Whatever is said nationally UKIP continue to do badly. In the Labour heartland of  Gateshead where they were a distant challenger they got a mere 1.3 pc more of the vote while Labour declined by 3.7 per cent. Here again the Lib Dems did better. In other places UKIP got a derisory share of the vote – for example coming bottom in Coatbridge with just 63 votes compared to over 1350 for the winner.

My prediction is that on present performance  in council areas it is the Liberal Democrats rather than UKIP that are re-emerging as the challenger to the Tories in the rural shires and Labour in the cities. And all is not lost for Labour on this performance  provided they unite.

 

 

 

 

 

 

Liberal Democrats: On the rise again in the shires?

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Lib Dem poster Pic credit: http://www.geraldvernonjackson.org.uk/

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Almost without any comment  there appears to  be quite a  Liberal Democrat transformation in voting patterns outside the big cities in the latest rounds of council by-elections

The meltdown in the 2015 general election  left the Liberal Democrats with just eight seats in Parliament.The party seemed incapable of recovering from the damage it suffered from the electorate by going into a coalition with the Tories.

Indeed last year’s council by-elections saw the Lib Dems losing more ground to the Tories in places like Woking and Brentwood. The party made a little progress in the May local elections gaining 45 seats and control of one council, Watford.

Yet since the Brexit vote the Liberal Democrats – unscathed by any party infighting – have made  no fewer than six gains – two in Cornwall and one each in Wiltshire, Surrey, Norfolk and Northampton. I have written about this in Tribune  this week.

The interesting thing is not just the gains but the huge leap in vote share by the Liberal Democrats.

The latest result in Northampton – which came in after Tribune went to press- saw in Westone the Lib Dem share up 36.4 per cent and the Tory share down 28.8 per cent. A very useful website Vote UK Forum  records that in this ward the Lib Dems – despite a low poll – garnered 268 more votes  than in the general election.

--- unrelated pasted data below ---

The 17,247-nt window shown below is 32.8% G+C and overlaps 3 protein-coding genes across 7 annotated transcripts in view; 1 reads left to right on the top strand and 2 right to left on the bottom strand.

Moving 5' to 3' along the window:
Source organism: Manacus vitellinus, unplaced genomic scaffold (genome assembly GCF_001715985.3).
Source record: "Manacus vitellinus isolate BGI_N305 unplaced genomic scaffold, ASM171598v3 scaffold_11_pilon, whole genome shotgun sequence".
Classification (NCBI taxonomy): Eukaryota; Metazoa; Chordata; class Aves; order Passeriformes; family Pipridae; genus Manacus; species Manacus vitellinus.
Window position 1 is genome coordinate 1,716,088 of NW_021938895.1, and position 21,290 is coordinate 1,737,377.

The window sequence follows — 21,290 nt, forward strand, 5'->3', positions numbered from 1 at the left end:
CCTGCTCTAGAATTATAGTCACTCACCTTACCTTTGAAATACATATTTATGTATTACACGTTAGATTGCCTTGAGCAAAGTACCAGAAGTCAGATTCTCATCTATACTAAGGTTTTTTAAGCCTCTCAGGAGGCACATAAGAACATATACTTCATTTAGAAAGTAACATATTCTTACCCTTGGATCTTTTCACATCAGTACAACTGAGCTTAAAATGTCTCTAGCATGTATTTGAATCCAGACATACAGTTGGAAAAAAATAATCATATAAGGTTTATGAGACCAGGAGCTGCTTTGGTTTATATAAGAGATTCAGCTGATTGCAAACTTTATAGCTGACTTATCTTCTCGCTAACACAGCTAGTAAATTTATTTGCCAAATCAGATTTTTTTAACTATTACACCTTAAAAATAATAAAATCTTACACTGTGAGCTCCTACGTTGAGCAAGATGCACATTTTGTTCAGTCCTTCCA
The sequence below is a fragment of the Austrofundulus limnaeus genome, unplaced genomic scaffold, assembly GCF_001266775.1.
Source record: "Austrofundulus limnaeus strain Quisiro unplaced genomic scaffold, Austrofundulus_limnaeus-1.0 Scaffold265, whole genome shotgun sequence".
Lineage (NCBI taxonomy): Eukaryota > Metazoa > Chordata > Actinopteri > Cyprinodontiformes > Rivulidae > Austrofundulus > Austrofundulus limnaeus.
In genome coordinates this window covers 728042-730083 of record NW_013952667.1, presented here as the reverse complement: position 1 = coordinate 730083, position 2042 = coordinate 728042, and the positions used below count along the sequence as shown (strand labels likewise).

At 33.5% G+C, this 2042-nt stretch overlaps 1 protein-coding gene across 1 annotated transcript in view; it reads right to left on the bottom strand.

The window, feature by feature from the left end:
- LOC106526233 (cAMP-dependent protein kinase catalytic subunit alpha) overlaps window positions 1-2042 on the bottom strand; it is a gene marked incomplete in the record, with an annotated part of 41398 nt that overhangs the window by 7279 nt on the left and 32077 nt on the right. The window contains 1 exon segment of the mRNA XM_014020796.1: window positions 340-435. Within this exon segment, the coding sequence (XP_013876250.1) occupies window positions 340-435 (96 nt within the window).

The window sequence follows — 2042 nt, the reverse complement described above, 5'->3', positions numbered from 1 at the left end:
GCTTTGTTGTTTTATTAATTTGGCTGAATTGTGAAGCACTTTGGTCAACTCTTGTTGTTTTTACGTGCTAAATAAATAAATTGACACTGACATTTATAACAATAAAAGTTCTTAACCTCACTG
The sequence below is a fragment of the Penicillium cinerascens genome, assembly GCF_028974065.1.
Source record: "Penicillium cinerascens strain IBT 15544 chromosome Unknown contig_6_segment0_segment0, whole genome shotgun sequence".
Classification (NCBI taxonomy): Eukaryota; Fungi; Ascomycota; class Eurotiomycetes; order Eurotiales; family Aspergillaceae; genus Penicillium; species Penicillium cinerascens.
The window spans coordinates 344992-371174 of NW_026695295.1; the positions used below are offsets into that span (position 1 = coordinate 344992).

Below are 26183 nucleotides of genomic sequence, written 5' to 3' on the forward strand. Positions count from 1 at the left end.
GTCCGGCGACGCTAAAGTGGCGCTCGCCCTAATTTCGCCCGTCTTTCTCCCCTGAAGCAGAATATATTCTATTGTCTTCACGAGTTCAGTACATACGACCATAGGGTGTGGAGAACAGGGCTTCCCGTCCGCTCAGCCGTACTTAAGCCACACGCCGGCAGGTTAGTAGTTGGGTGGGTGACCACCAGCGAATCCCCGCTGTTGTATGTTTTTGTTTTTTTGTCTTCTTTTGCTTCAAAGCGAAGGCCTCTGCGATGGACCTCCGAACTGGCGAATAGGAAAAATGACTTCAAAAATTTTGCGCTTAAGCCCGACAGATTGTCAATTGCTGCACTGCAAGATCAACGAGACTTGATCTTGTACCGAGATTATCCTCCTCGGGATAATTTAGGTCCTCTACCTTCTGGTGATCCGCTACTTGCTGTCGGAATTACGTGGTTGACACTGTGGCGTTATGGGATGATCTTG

The only other factor appears to be that the Liberal Democrat had stood for a nearby area some time ago and there was some resentment that the Tory lived in a village and not in the town.

The party – like Labour – is being helped by the decline in support for the now leaderless UKIP since the referendum. UKIP appears to be both declining and having difficulty in putting up council candidates.
The Lib Dem gain from UKIP in Cornwall was caused by UKIP not putting up a candidate in a seat they already held. As a result the Lib Dem candidate won the Newquay seat with a 57 per cent share of the vote. Conservative and Labour shares were down.
Lib Dems did well defeating another independent in Cornwall and one in Trowbridge, Wiltshire where the party got 45 per cent share of the vote. In North Norfolk they roundly defeated the Tory candidate in a seat which the Lib Dems had not contested at the last council election.

The interesting point is this is not being repeated where the Liberal Democrats are fighting Labour in metropolitan areas.Apart from a modest rise in one Islington seat won convincingly by Labour and a near miss in Southwark the party is performing dismally.

Indeed the challenge to Labour -if any- has come from the Greens who nearly won a seat in the London borough of Lambeth and ate into the Labour vote in both Luton and the London borough of Newham.

This would suggest that the “Corbyn” factor has not damaged Labour in its strongholds – indeed often the opposite with the Labour share increasing. And the Voter UK website also points that the revitalised local Labour Party are by far the best in getting their local vote out – up 10 per cent on average this year. But the Tories are holding off challenges from Labour in Tory marginals.